The return of the Renault Alpine

By Christopher A. Sawyer
The Virtual Driver

(December 16, 2017) When Renault’s Alpine A110 goes on sale in 11 European markets, Japan and Australia with further markets to be added later — though probably not the U.S. — it will be led out by the Premier Edition, a run of 1,955 special cars that were allocated via a mobile app. These sold out in five days, and the app will soon open for ordering the regular production model.

What will the buyer of the Premier Edition get? A lot, actually, in that the Premier Edition is an A110 with all the options. The only choice the buyer has to make is which of three colors (Alpine Blue, Noir Profond, and Blanc Solaire) to order.

Each of the cars sits on lightweight 18-inch Otto Fuchs forged aluminum wheels, is fitted with an active sport exhaust, Focal audio system, carbon fiber interior accents, brushed aluminum pedals, lightweight leather-trimmed Sabelt sport seats, a numbered plaque on the center console and Tricolor badges on the rear pillars.

Mechanically, the Premier Edition is the same as the regular production Alpine, which means it sports a double-wishbone suspension unit at each corner, aluminum chassis and body, and a rear-mounted turbocharged 1.8-liter inline four.

The long-travel suspension uses dual A-arms instead of struts so that suspension kinematics are more linear, a necessity in a vehicle with 56% of its weight on the rear wheels. Struts would move into positive camber when the vehicle rolls into a corner, reducing the grip of the P235/40-R18 Michelin Pilot Sport 4 rear tires. The front wheels wear P205/40-R18 tires.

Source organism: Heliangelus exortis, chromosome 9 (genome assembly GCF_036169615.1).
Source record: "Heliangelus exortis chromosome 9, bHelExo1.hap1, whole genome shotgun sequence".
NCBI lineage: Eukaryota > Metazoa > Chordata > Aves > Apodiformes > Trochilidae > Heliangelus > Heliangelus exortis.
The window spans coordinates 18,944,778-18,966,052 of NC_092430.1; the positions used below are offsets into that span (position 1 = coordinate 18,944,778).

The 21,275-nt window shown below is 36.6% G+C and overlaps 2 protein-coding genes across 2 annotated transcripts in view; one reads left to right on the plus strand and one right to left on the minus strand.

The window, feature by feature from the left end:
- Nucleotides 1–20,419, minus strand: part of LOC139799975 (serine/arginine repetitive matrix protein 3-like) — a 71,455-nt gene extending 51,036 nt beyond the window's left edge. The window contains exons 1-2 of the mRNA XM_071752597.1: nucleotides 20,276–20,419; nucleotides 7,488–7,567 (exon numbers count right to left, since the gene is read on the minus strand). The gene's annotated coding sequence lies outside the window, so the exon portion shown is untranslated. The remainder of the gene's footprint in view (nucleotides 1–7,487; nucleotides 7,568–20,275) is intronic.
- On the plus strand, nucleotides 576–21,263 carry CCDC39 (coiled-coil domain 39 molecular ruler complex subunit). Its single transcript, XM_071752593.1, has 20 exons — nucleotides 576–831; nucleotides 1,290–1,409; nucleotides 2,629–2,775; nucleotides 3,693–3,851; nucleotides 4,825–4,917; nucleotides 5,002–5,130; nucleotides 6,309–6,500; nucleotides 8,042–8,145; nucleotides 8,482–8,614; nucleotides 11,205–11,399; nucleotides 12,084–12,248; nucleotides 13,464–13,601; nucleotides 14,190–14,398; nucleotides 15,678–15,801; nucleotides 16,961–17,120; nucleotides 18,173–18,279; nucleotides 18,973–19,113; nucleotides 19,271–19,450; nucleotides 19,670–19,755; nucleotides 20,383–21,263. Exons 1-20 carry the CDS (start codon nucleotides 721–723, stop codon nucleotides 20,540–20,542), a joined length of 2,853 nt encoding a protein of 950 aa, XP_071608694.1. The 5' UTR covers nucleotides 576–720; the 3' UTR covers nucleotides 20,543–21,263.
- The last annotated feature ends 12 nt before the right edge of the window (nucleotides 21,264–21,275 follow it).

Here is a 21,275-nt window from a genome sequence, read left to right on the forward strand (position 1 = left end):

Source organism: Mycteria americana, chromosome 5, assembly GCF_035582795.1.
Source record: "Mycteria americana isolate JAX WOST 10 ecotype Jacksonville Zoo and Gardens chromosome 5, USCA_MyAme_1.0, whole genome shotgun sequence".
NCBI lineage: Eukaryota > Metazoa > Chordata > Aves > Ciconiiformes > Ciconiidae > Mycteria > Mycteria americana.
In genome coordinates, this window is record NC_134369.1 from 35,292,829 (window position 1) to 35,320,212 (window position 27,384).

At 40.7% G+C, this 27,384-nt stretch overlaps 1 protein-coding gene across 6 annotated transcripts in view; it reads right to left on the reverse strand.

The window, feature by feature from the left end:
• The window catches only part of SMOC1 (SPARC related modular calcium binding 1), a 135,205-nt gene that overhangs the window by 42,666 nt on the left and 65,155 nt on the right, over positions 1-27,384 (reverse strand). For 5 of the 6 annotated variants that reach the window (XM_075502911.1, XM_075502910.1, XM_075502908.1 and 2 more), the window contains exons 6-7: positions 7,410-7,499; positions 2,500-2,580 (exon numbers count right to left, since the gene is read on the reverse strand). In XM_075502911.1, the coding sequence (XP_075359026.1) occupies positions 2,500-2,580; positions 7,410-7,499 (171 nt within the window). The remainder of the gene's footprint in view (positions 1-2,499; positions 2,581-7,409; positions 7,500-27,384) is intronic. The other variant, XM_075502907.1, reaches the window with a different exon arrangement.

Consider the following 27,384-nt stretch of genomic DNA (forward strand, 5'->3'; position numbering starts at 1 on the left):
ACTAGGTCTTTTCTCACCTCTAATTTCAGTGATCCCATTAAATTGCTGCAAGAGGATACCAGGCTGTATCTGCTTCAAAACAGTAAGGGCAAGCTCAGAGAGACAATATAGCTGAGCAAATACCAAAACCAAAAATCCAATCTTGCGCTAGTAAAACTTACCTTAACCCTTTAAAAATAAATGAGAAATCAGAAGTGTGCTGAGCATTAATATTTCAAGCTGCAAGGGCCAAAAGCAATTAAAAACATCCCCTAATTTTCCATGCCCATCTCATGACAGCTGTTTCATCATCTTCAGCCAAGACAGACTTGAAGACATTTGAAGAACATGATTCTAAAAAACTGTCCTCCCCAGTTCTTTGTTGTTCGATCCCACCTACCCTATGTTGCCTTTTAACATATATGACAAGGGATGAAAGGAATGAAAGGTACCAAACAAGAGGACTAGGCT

The Alpine features Brembo brakes front and rear, with 12.6-inch discs clamped by four-piston fixed aluminum calipers up front, and 12.6-inch discs with integrated parking brake clamped by single-piston floating calipers in the rear. ABS, traction control and stability control are standard, and the driver can select Normal, Sport and Track modes.

The amount of slip allowed before the stability control intervenes is increased with each step, and the driver has the option of disabling it entirely no matter which drive mode is chosen. In addition, throttle response, steering assistance, gearshift speed and exhaust sound level also are affected.

Renault’s 1.8-liter turbocharged four is modified by Alpine engineers to produce 248 horsepower at 6,000 rpm, and 236 lb.-ft. of torque from 2,000 rpm. It is mated to a wet clutch Getrag dual-clutch gearbox with seven forward speeds. Using the built-in launch control, Renault says the A110 is capable of accelerating from 0-62 mph in 4.5 seconds, and has an electronically limited top speed of 156 mph. The regular production version may be ever so slightly quicker as the Premier Edition weighs 2432 pounds, while a base car tips the scales closer to 2,400 pounds.

Renault claims interior head room is generous enough to let the driver and/or passenger wear a helmet comfortably. And the 3.5 cubic foot front storage area is just large enough to hold two airline carry-on bags side-by-side, while the 3.4cubic foot rear cargo area was designed to accommodate two full-face helmets and a single overnight bag.

The Virtual Driver